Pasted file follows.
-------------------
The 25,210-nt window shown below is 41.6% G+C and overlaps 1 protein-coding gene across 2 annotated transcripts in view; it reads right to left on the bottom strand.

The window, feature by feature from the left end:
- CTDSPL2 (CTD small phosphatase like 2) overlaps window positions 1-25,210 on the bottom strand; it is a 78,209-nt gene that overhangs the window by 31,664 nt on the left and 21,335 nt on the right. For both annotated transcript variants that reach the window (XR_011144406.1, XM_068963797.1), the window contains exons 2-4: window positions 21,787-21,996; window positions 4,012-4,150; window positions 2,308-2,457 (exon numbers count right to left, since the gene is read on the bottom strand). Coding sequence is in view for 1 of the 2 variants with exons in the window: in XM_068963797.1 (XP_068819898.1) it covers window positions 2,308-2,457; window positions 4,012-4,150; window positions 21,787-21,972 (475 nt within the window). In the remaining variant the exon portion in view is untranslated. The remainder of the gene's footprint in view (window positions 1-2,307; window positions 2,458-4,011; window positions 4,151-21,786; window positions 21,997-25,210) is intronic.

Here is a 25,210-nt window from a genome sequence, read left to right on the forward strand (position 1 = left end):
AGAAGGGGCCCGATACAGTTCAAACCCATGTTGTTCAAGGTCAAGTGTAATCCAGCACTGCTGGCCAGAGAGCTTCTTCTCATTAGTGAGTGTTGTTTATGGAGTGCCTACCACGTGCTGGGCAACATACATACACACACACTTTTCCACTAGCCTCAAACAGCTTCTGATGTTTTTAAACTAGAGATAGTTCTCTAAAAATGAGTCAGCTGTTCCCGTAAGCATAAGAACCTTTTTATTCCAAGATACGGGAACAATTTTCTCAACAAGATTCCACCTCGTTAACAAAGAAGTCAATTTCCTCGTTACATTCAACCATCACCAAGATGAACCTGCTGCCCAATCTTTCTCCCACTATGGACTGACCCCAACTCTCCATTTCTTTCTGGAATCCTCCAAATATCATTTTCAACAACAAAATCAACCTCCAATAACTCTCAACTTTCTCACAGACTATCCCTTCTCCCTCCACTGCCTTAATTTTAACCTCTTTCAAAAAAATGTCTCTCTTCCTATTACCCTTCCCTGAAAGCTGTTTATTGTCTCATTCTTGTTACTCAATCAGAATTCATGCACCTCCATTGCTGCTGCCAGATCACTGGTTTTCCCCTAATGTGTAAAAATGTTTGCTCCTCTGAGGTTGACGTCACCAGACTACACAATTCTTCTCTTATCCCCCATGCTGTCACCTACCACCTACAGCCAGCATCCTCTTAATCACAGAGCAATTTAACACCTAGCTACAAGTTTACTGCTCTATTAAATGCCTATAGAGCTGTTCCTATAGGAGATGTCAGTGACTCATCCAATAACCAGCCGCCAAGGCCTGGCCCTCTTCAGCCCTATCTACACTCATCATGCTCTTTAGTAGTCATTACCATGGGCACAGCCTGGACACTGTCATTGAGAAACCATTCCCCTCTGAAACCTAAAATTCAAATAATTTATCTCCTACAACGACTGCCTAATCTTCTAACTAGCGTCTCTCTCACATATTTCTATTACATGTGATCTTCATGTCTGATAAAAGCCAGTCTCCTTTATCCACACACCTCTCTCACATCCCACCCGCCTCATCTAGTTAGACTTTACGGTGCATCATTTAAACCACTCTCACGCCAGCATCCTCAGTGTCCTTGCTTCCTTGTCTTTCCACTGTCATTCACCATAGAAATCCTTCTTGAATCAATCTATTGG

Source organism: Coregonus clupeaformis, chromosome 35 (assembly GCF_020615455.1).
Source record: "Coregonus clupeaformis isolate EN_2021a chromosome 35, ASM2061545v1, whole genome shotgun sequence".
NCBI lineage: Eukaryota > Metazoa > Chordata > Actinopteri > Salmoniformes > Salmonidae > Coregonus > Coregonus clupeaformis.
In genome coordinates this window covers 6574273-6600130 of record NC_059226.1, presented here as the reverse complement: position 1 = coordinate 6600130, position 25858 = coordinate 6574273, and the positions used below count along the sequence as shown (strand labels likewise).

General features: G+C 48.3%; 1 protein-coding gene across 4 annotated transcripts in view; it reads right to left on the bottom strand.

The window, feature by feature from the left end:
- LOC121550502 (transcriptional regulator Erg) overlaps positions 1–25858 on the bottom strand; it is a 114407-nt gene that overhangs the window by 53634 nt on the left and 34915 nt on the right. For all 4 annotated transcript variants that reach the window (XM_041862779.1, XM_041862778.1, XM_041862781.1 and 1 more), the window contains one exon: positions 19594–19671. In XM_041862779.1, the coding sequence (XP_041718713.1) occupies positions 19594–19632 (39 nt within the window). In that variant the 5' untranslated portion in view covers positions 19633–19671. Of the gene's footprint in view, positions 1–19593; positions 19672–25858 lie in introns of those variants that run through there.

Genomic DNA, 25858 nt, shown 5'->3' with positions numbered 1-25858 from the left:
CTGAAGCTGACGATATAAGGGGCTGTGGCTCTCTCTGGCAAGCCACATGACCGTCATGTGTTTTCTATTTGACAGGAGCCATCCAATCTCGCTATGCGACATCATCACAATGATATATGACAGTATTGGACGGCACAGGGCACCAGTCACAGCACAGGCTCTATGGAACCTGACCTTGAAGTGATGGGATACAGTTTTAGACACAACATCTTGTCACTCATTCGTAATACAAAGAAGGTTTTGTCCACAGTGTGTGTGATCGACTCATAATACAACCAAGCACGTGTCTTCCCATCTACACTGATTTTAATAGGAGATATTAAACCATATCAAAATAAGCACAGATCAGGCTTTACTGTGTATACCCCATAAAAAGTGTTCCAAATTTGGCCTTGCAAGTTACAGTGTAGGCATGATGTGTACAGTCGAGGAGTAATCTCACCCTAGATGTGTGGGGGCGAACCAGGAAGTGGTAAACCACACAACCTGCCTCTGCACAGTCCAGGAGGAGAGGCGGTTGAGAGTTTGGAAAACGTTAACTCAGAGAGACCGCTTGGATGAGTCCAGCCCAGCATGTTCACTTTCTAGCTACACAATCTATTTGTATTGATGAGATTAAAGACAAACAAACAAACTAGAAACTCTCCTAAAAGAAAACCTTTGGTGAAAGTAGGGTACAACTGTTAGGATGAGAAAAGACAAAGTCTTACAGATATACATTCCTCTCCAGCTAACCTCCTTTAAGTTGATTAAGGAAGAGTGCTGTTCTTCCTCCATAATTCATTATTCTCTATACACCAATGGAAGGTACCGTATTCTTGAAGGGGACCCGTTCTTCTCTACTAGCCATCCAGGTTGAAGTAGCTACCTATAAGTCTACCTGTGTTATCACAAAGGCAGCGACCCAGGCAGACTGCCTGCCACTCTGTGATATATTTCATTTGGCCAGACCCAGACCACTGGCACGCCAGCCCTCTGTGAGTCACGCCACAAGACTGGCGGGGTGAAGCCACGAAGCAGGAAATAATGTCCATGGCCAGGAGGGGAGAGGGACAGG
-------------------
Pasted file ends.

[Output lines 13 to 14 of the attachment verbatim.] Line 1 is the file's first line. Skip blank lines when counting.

Genomic DNA, 25858 nt, shown 5'->3' with positions numbered 1-25858 from the left:
CTGAAGCTGACGATATAAGGGGCTGTGGCTCTCTCTGGCAAGCCACATGACCGTCATGTGTTTTCTATTTGACAGGAGCCATCCAATCTCGCTATGCGACATCATCACAATGATATATGACAGTATTGGACGGCACAGGGCACCAGTCACAGCACAGGCTCTATGGAACCTGACCTTGAAGTGATGGGATACAGTTTTAGACACAACATCTTGTCACTCATTCGTAATACAAAGAAGGTTTTGTCCACAGTGTGTGTGATCGACTCATAATACAACCAAGCACGTGTCTTCCCATCTACACTGATTTTAATAGGAGATATTAAACCATATCAAAATAAGCACAGATCAGGCTTTACTGTGTATACCCCATAAAAAGTGTTCCAAATTTGGCCTTGCAAGTTACAGTGTAGGCATGATGTGTACAGTCGAGGAGTAATCTCACCCTAGATGTGTGGGGGCGAACCAGGAAGTGGTAAACCACACAACCTGCCTCTGCACAGTCCAGGAGGAGAGGCGGTTGAGAGTTTGGAAAACGTTAACTCAGAGAGACCGCTTGGATGAGTCCAGCCCAGCATGTTCACTTTCTAGCTACACAATCTATTTGTATTGATGAGATTAAAGACAAACAAACAAACTAGAAACTCTCCTAAAAGAAAACCTTTGGTGAAAGTAGGGTACAACTGTTAGGATGAGAAAAGACAAAGTCTTACAGATATACATTCCTCTCCAGCTAACCTCCTTTAAGTTGATTAAGGAAGAGTGCTGTTCTTCCTCCATAATTCATTATTCTCTATACACCAATGGAAGGTACCGTATTCTTGAAGGGGACCCGTTCTTCTCTACTAGCCATCCAGGTTGAAGTAGCTACCTATAAGTCTACCTGTGTTATCACAAAGGCAGCGACCCAGGCAGACTGCCTGCCACTCTGTGATATATTTCATTTGGCCAGACCCAGACCACTGGCACGCCAGCCCTCTGTGAGTCACGCCACAAGACTGGCGGGGTGAAGCCACGAAGCAGGAAATAATGTCCATGGCCAGGAGGGGAGAGGGACAGG